- Large pipeline of public infrastructure work to be done is supporting GDP growth as well as conditions in some parts of the private sector
- Australian dollar bought 77.72 US cents at 11.40am in Sydney, from 77.85 US cents before the report’s release.
Australian steel is tipped to play a key role in the country’s fledgling defence exports industry, with a deal being signed in the Illawarra region of NSW.
German defence technology firm Rheinmetall will team up with Bluescope Steel, which operates the Port Kembla steel works, to create a new military vehicle.
The armoured vehicles will be developed at a new “centre of excellence” west of Brisbane and if successful, will be sourced from 100 per cent Australian steel.
The first shipping of 15 tonnes of steel is bound for Germany for testing.
Rheinmetall director of strategy Tim Pickford said if successful, Bluescope would be the only supplier in the Southern Hemisphere to meet the “stringent” standards.
“There are only two companies in the world that we go to for high-hardness armour,” Mr Pickford said.
“We’ve continued to be nothing but impressed with the capability here in the Illawarra region, it’s a world beater.
“One of the problems is that because manufacturing’s kind of a dirty word at the moment, we don’t believe in ourselves, but I think the Australian steel team will put this place back on the map.”
Plans for a global military vehicle export hub
Mr Pickford said the plan was to supply the vehicles to the Australian Defence Force and for export.
“Europe is big for us, but let’s not forget South East Asia and what’s going on down here, and the requirement for renewal of military capabilities for this region,” he said.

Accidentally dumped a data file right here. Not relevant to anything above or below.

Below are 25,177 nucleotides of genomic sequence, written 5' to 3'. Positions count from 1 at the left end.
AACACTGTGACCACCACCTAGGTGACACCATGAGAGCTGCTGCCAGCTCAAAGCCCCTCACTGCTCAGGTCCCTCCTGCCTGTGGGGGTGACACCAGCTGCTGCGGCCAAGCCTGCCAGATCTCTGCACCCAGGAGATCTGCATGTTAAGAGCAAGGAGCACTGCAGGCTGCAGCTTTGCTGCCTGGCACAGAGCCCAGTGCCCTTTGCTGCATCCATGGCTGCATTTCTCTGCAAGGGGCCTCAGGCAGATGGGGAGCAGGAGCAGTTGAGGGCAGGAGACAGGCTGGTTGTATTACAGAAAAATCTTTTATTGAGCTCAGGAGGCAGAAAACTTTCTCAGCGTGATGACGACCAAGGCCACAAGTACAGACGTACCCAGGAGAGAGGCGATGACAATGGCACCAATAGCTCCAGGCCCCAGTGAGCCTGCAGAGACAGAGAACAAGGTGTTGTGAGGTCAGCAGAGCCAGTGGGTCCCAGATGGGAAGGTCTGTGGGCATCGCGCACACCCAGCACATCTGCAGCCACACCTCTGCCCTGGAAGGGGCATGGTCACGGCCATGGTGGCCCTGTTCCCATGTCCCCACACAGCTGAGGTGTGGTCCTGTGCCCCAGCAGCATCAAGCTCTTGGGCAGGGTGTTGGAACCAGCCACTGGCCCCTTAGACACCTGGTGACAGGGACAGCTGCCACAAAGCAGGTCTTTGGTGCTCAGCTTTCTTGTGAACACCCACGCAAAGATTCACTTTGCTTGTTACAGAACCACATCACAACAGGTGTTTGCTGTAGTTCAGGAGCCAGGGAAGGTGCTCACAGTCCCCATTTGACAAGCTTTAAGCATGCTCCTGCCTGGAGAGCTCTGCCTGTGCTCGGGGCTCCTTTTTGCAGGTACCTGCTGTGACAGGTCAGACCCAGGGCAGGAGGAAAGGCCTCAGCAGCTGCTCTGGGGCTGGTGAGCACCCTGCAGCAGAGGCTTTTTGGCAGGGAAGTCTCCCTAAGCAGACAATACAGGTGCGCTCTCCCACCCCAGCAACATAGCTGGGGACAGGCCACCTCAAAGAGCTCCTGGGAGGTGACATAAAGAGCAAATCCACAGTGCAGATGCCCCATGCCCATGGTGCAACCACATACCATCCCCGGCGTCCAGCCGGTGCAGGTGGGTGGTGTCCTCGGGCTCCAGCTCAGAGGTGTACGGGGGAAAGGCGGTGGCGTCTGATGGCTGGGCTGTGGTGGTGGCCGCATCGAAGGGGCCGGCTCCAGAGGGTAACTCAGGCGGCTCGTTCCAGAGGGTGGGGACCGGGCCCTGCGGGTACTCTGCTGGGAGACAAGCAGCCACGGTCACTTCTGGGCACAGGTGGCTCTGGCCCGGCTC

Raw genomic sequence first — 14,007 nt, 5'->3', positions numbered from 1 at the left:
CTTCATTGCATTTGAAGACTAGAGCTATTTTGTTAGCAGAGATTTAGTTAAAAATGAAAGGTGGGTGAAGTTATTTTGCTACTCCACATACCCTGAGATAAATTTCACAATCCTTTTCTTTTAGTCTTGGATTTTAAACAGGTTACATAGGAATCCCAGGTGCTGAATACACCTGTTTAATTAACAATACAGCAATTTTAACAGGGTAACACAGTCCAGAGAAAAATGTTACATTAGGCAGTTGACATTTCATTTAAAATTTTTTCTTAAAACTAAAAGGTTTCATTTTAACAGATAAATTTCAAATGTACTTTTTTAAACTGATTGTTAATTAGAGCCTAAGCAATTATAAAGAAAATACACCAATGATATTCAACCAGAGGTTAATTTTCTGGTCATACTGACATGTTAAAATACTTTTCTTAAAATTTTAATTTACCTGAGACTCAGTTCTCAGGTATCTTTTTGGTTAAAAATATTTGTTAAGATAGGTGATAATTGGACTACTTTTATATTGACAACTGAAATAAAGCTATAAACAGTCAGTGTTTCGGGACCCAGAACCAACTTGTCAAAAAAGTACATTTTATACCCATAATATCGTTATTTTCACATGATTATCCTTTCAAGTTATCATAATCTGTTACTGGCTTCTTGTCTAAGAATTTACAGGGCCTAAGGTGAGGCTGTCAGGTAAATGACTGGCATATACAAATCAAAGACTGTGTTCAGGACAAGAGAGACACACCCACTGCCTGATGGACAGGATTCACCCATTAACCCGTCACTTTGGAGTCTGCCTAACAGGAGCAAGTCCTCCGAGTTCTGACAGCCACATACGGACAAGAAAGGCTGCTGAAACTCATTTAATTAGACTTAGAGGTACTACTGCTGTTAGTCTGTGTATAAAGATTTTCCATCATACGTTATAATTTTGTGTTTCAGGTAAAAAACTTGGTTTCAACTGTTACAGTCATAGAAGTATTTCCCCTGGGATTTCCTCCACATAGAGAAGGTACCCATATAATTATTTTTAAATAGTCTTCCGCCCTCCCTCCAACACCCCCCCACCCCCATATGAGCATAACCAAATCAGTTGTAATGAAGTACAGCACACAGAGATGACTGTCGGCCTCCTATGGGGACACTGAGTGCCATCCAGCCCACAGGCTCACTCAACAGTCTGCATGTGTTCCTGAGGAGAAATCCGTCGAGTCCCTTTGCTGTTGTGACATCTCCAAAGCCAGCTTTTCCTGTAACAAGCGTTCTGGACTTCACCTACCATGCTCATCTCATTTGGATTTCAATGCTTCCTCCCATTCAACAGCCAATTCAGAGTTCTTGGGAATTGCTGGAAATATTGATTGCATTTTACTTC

“What we see Australia representing is a hub for export to not only this region but globally as well.”
The Port Kembla steel works has seen a significant turnaround since it was facing potential closure in 2015, and the new deal was being hailed as a long-term boost.
Bluescope Steel spokesman Troy Gent said it would help shore up local manufacturing jobs.
“We’ve been on a long road to make ourselves cost competitive,” Mr Gent said.
“We’ve taken huge costs out of the mill, and doing what we’ve done over the last three or four years has enabled us to compete in a space like this.”
Technology could have spin-offs: analyst
It came as the Federal Government embarks on an ambitious plan to make Australia among the top 10 defence exporters in the world.
Commodities analyst Peter Strachan said while he did not agree with the Government’s defence exports plan, the use of Australian steel in defence technology would bring wide-ranging benefits.
“It’s an area where there could be spinoffs in the technology to use the technology that’s developed for military hardware to actually do things that might be a little bit more sustainable,” Mr Strachan said.
“We used to have a proper steel industry in Australia from go and woe, but at the moment it’s more to do with specialty steel.
“It’s a shame that we have to be involved in military hardware, I’d rather be using our technology to build wind turbines or something that’s going to be sustainable long-term.”
Source (ABC): Defence deal struck for Australian steel